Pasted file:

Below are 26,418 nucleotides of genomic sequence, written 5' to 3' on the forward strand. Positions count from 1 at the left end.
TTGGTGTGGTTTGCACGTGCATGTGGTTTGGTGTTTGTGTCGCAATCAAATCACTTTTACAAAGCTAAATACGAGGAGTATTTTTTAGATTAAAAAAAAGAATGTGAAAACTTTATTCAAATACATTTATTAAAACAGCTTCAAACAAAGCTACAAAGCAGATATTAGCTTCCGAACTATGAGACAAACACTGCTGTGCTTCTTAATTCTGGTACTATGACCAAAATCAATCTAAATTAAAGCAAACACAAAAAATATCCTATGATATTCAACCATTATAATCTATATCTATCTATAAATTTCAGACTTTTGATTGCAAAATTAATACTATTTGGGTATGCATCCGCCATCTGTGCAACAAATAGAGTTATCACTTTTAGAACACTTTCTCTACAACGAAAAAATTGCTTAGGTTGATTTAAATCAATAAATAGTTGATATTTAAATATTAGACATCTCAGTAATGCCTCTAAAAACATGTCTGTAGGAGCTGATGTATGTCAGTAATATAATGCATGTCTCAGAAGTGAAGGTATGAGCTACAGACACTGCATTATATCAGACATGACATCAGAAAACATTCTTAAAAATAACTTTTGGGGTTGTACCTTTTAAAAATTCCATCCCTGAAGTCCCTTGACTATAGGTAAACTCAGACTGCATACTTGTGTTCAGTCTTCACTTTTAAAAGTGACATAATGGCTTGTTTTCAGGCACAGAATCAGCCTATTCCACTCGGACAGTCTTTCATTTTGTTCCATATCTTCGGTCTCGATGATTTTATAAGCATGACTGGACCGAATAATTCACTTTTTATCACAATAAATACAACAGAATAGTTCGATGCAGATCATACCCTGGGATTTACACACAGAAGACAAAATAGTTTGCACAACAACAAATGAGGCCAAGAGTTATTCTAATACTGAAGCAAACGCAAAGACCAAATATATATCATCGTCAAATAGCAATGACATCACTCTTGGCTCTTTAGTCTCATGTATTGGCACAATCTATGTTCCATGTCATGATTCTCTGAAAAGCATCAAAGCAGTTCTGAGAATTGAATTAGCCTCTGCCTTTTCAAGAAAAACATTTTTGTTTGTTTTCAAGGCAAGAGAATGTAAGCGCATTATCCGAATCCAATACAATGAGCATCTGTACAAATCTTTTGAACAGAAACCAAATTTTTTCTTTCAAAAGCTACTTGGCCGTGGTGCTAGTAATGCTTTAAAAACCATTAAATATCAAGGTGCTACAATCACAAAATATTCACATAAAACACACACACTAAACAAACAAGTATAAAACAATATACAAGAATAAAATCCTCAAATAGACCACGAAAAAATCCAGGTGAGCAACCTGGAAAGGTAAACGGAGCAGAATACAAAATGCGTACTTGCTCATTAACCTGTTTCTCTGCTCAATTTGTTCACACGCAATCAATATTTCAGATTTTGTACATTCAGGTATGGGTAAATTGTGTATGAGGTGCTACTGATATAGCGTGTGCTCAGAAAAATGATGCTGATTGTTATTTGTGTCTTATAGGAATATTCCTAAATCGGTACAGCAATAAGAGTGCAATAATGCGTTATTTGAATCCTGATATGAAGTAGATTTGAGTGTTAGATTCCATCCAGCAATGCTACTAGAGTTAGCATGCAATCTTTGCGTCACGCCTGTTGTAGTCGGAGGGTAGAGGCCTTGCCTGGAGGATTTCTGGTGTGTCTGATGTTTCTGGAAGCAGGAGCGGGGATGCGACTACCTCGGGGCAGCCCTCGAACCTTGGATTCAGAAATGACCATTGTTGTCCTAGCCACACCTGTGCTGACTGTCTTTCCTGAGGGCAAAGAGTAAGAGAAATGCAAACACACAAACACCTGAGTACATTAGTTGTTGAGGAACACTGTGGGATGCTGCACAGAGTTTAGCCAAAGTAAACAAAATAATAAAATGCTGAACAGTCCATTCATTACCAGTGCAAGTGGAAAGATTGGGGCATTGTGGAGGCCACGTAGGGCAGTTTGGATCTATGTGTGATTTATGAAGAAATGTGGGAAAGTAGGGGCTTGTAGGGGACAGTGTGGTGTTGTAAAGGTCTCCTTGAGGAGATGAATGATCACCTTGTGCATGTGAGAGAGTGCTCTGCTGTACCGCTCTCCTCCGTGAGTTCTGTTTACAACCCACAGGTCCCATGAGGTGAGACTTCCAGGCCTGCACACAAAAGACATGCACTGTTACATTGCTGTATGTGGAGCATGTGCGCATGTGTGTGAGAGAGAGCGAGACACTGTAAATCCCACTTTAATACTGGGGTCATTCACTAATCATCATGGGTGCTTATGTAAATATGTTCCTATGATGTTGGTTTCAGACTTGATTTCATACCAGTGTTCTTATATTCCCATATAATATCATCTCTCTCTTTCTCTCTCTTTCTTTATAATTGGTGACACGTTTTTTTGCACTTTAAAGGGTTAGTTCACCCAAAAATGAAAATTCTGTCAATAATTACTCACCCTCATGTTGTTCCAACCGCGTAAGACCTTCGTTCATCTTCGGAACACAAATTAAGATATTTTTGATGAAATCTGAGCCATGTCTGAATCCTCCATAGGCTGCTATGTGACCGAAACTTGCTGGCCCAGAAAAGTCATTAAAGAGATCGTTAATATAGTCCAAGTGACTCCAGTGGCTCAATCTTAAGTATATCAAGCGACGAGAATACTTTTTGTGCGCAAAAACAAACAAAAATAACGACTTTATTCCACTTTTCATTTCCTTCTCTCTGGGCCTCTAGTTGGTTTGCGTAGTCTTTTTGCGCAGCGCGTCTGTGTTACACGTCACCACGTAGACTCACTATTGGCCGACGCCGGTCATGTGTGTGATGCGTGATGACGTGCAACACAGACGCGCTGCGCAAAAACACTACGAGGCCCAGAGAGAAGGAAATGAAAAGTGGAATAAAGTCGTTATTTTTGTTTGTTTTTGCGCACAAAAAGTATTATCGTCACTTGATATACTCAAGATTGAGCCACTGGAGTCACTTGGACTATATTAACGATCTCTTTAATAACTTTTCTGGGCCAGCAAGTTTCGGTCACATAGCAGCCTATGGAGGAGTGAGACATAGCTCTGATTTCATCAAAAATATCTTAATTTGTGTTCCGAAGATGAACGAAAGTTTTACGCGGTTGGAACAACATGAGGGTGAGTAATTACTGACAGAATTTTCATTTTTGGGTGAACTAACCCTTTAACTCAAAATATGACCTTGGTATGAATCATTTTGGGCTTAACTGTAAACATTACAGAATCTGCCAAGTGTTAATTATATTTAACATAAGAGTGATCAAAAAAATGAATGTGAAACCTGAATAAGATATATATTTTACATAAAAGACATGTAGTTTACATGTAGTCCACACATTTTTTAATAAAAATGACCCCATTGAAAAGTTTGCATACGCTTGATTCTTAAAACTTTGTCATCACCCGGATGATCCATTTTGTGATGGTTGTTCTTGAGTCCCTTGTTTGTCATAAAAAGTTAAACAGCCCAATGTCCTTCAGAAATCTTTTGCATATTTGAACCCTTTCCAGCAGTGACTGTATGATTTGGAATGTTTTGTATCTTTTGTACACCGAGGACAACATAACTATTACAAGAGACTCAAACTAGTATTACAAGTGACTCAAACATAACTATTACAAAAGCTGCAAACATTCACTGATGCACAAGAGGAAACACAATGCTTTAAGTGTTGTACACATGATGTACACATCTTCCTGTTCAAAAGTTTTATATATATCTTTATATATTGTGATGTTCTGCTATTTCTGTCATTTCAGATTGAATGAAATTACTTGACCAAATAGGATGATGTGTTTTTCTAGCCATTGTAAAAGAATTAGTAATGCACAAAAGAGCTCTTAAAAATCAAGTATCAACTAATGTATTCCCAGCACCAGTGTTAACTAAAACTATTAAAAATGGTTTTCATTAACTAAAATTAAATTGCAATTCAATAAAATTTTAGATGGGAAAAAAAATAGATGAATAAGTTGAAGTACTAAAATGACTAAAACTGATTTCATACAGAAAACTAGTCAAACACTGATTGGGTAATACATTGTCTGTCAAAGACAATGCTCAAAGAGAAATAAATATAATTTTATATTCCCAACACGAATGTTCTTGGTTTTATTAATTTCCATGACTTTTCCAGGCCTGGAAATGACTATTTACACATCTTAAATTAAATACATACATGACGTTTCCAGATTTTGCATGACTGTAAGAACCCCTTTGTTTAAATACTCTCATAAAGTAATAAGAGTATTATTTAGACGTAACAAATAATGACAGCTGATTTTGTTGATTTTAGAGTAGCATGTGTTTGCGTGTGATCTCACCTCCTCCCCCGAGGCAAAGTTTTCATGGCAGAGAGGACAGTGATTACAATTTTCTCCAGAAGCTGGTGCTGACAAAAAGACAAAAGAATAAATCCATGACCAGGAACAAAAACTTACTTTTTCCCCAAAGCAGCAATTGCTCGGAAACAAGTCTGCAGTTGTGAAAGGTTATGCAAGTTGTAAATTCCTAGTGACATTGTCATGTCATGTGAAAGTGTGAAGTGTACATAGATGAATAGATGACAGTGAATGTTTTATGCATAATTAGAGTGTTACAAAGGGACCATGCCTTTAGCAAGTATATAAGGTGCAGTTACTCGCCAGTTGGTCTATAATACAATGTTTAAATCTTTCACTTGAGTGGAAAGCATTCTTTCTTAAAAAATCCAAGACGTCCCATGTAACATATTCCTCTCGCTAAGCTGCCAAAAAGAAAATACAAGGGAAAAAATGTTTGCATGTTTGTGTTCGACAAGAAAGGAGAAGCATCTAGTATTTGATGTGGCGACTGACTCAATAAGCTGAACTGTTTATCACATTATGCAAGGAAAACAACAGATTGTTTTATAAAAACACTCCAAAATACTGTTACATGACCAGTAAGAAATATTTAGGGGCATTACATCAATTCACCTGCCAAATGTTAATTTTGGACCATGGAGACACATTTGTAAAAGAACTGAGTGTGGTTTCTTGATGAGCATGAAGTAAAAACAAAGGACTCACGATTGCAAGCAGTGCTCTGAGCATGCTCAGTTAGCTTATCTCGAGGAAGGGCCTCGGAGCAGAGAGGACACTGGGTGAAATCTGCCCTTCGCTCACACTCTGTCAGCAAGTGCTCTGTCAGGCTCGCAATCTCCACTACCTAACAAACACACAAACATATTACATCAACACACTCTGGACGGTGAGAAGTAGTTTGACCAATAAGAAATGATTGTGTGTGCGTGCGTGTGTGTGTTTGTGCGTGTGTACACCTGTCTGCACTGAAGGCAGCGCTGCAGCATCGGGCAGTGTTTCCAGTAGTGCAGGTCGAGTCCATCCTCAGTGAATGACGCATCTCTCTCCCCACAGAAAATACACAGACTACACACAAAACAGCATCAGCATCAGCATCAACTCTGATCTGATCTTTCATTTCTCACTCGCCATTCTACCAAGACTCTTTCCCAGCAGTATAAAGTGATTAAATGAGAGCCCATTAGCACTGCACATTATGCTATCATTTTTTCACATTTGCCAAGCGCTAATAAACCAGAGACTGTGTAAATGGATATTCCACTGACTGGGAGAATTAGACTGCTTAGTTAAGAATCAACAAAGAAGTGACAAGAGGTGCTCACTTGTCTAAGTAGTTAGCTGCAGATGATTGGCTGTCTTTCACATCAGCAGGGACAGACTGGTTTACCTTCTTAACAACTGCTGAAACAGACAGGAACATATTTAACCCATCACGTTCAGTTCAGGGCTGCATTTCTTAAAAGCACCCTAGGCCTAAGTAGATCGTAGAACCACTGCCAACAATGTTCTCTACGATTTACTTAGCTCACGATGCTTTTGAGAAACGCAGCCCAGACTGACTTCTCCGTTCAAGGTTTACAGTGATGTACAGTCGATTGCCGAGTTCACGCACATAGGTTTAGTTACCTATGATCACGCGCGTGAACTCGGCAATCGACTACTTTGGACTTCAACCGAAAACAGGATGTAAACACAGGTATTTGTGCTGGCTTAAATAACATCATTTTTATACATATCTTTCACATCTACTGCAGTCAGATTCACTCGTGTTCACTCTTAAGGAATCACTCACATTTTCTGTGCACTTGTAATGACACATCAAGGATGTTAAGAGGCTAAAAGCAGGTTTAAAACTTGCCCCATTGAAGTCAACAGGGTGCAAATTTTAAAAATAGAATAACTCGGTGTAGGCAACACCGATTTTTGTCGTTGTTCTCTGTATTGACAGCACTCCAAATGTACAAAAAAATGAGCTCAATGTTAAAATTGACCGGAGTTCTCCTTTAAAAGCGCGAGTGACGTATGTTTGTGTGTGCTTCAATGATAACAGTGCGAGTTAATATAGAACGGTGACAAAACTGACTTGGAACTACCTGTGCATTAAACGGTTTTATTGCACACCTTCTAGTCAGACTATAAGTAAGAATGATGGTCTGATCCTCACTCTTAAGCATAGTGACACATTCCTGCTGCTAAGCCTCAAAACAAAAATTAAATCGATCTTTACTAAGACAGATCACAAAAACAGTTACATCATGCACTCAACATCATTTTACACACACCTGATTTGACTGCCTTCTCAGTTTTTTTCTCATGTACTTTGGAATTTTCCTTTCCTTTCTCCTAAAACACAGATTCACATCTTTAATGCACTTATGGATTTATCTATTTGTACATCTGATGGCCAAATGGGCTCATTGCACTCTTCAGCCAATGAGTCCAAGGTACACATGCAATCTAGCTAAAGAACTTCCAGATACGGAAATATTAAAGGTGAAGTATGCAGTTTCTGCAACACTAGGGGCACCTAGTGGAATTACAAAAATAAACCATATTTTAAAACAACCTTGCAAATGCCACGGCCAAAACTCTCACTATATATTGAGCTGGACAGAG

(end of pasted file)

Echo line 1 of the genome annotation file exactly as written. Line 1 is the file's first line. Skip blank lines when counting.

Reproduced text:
Below are 26,418 nucleotides of genomic sequence, written 5' to 3' on the forward strand. Positions count from 1 at the left end.